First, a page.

But you, O God my Lord, deal on my behalf for your name’s sake; because your steadfast love is good, deliver me! For I am poor and needy, and my heart is stricken within me. I am gone like a shadow at evening; I am shaken off like a locust. My knees are weak through fasting; my body has become gaunt, with no fat.
I am an object of scorn to my accusers; when they see me, they wag their heads. Help me, O Lord my God! Save me according to your steadfast love! Let them know that this is your hand; you, O Lord, have done it! Let them curse, but you will bless! They arise and are put to shame, but your servant will be glad!
May my accusers be clothed with dishonor; may they be wrapped in their own shame as in a cloak! With my mouth I will give great thanks to the Lord; I will praise him in the midst of the throng. For he stands at the right hand of the needy one, to save him from those who condemn his soul to death. (Psalm 109:21-31 ESV)
In a world that is broken, the psalmist appeals to God to deal with his false accusers. The idea of such a plea (“May my accusers be clothed with dishonor”) can be uncomfortable to those of us who are not exposed to the injustices of war, genocide and sex trafficking as others throughout the world are. And yet, at some point we have all chosen to repay evil for evil. But instead of addressing injustice on his own, the psalmist takes this injustice to God and appeals to him to act on his behalf. He chooses to allow a just and holy God to deal with those who have wronged him instead of seeking retribution himself.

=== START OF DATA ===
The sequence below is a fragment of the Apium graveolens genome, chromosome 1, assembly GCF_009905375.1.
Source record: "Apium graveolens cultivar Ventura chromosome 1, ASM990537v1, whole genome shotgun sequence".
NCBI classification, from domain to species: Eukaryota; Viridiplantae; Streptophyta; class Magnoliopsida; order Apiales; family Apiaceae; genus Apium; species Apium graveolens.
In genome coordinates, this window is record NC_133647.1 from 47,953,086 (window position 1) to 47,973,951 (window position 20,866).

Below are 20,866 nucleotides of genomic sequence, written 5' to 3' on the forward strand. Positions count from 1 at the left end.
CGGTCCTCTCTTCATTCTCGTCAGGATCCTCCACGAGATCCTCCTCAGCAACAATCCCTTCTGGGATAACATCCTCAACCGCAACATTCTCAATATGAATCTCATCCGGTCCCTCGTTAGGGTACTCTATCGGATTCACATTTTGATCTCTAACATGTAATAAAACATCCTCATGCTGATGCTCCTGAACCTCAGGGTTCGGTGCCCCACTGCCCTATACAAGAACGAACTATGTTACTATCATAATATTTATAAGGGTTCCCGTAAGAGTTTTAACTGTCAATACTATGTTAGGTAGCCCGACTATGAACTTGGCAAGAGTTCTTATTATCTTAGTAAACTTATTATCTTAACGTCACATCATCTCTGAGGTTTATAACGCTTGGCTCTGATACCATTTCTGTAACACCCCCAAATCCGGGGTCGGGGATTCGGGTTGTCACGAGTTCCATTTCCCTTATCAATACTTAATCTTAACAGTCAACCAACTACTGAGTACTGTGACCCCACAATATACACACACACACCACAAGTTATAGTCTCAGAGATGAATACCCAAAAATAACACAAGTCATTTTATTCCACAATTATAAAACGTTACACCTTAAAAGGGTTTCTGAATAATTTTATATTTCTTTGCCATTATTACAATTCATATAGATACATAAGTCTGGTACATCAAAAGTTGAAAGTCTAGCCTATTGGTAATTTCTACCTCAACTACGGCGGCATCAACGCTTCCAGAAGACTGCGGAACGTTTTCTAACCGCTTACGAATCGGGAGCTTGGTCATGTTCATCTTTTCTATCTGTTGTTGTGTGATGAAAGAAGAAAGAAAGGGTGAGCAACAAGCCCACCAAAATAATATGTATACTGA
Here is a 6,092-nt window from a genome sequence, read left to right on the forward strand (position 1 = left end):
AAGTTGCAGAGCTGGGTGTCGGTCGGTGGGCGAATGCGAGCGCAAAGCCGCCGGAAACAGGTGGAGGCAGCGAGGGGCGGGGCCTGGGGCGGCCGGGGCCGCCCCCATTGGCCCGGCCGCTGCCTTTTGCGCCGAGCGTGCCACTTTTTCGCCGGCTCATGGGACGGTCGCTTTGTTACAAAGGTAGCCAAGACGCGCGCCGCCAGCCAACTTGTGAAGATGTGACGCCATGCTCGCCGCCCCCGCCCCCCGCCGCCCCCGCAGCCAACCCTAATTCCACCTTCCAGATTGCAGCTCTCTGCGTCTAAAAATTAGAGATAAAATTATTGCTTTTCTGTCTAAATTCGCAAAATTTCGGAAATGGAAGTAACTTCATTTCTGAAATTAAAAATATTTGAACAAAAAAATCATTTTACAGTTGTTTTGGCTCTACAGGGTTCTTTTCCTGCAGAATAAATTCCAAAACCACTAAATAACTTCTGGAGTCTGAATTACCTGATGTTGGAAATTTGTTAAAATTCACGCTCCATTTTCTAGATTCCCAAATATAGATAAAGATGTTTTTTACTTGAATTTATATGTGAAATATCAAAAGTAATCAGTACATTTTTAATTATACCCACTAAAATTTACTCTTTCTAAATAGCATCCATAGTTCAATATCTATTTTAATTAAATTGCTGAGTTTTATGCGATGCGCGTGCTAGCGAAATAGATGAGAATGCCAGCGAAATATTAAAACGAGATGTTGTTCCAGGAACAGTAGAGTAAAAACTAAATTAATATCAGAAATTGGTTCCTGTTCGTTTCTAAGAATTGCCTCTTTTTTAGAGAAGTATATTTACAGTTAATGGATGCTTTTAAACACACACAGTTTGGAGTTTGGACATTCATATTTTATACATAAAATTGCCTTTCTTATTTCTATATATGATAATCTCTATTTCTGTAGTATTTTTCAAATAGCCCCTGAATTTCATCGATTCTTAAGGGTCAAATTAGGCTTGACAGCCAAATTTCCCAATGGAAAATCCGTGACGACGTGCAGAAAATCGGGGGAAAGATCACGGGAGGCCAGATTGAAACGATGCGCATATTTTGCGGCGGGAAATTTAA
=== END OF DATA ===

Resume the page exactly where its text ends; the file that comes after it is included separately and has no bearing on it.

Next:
If God were only forgiving but not just, there would be nowhere for us to go when we are sinned against. But God’s holiness will not tolerate injustice. As comforting as that sounds at first, we also are unjust, so unless there is some remedy for us, we will be judged with the same judgment as our oppressors. The only reason the psalmist (or we) can appeal to God is because Christ has already spoken on our behalf. When Christ cried out to God from the cross, he was rejected and scorned because he was taking the place of a sinful humanity. Now we can appeal to God because he looks at us through the sinless Christ who spoke on our behalf.